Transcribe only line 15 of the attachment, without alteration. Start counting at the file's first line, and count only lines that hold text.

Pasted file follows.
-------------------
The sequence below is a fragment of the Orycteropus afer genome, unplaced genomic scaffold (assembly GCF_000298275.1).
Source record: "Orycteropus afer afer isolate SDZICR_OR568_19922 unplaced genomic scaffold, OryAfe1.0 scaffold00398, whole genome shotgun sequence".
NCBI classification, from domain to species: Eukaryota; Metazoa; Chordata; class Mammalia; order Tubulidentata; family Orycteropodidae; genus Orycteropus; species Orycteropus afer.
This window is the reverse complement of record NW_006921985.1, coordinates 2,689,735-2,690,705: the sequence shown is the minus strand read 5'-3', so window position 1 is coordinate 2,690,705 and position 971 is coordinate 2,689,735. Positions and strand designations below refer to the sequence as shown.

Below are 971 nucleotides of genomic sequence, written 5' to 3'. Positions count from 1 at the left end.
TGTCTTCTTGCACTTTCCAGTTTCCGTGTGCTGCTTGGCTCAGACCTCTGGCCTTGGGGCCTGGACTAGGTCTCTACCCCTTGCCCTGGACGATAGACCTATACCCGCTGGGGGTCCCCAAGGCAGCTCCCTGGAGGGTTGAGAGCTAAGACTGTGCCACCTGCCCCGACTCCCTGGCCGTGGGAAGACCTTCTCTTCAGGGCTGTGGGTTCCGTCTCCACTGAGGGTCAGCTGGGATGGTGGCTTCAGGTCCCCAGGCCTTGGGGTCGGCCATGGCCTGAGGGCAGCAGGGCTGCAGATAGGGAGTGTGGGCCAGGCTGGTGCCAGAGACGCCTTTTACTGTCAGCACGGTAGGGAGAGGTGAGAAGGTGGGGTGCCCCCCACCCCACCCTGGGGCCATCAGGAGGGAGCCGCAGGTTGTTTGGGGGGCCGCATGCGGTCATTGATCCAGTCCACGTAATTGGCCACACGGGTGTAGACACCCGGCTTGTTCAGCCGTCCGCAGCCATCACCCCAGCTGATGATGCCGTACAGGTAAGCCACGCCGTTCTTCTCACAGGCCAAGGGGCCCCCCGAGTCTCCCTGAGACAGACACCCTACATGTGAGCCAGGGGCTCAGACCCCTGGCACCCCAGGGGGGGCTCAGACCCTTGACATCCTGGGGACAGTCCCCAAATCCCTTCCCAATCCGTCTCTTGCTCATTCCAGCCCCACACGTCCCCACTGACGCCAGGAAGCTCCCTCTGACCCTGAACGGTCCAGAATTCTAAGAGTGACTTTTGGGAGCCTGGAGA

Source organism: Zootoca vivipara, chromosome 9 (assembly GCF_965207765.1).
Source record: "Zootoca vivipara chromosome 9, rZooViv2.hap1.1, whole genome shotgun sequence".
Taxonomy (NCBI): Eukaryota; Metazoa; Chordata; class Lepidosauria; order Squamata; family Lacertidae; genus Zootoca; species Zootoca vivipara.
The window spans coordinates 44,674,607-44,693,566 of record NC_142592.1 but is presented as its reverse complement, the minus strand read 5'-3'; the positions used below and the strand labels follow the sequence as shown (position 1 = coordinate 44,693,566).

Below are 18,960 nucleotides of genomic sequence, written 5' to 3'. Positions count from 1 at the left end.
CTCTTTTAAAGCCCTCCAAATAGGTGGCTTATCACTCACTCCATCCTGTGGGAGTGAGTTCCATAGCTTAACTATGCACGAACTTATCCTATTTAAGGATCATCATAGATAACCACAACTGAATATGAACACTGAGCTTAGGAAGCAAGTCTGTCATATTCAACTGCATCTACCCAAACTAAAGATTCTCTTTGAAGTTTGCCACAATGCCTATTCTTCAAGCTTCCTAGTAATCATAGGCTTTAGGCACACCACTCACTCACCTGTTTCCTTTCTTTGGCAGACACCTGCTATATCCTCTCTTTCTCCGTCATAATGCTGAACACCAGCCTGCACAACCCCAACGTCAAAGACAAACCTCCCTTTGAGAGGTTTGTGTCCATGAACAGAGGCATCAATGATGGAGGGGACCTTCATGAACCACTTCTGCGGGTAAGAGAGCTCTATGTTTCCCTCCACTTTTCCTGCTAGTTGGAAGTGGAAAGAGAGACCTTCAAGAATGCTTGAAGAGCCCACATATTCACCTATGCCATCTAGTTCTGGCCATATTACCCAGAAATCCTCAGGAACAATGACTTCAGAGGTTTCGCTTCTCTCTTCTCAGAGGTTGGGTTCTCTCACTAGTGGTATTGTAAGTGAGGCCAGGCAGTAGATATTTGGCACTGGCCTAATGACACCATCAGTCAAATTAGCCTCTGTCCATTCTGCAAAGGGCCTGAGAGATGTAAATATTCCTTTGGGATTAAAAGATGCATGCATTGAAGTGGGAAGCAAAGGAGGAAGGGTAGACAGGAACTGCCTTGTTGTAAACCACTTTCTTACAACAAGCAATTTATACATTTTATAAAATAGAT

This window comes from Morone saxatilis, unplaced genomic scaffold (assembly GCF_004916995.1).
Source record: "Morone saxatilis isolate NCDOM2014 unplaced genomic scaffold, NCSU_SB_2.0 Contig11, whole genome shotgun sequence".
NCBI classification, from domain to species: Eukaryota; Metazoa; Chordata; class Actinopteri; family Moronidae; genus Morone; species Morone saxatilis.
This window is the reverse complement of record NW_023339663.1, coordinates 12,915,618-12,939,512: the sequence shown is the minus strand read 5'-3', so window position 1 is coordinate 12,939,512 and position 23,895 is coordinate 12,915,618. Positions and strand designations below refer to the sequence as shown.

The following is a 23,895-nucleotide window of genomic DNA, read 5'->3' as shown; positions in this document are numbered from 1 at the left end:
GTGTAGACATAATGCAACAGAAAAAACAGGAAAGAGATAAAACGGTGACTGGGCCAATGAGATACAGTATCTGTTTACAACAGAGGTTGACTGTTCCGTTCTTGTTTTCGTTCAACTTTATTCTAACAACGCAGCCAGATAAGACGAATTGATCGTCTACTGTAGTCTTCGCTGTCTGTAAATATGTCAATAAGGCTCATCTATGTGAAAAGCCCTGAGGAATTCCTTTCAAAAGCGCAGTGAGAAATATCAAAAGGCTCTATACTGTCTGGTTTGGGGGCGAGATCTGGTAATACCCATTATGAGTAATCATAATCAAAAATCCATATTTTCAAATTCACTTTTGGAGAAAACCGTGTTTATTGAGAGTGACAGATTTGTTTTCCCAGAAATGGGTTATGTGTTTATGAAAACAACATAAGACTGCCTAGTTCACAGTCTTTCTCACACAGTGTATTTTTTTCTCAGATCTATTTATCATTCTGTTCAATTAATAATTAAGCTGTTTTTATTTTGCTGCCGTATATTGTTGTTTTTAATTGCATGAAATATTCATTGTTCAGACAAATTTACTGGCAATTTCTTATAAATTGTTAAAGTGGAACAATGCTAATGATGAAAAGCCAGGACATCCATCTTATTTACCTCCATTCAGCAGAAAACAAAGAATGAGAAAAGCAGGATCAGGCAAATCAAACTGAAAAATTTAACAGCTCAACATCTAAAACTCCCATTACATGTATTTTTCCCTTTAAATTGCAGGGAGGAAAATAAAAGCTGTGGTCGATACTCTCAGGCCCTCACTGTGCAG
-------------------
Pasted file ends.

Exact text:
NCBI classification, from domain to species: Eukaryota; Metazoa; Chordata; class Actinopteri; family Moronidae; genus Morone; species Morone saxatilis.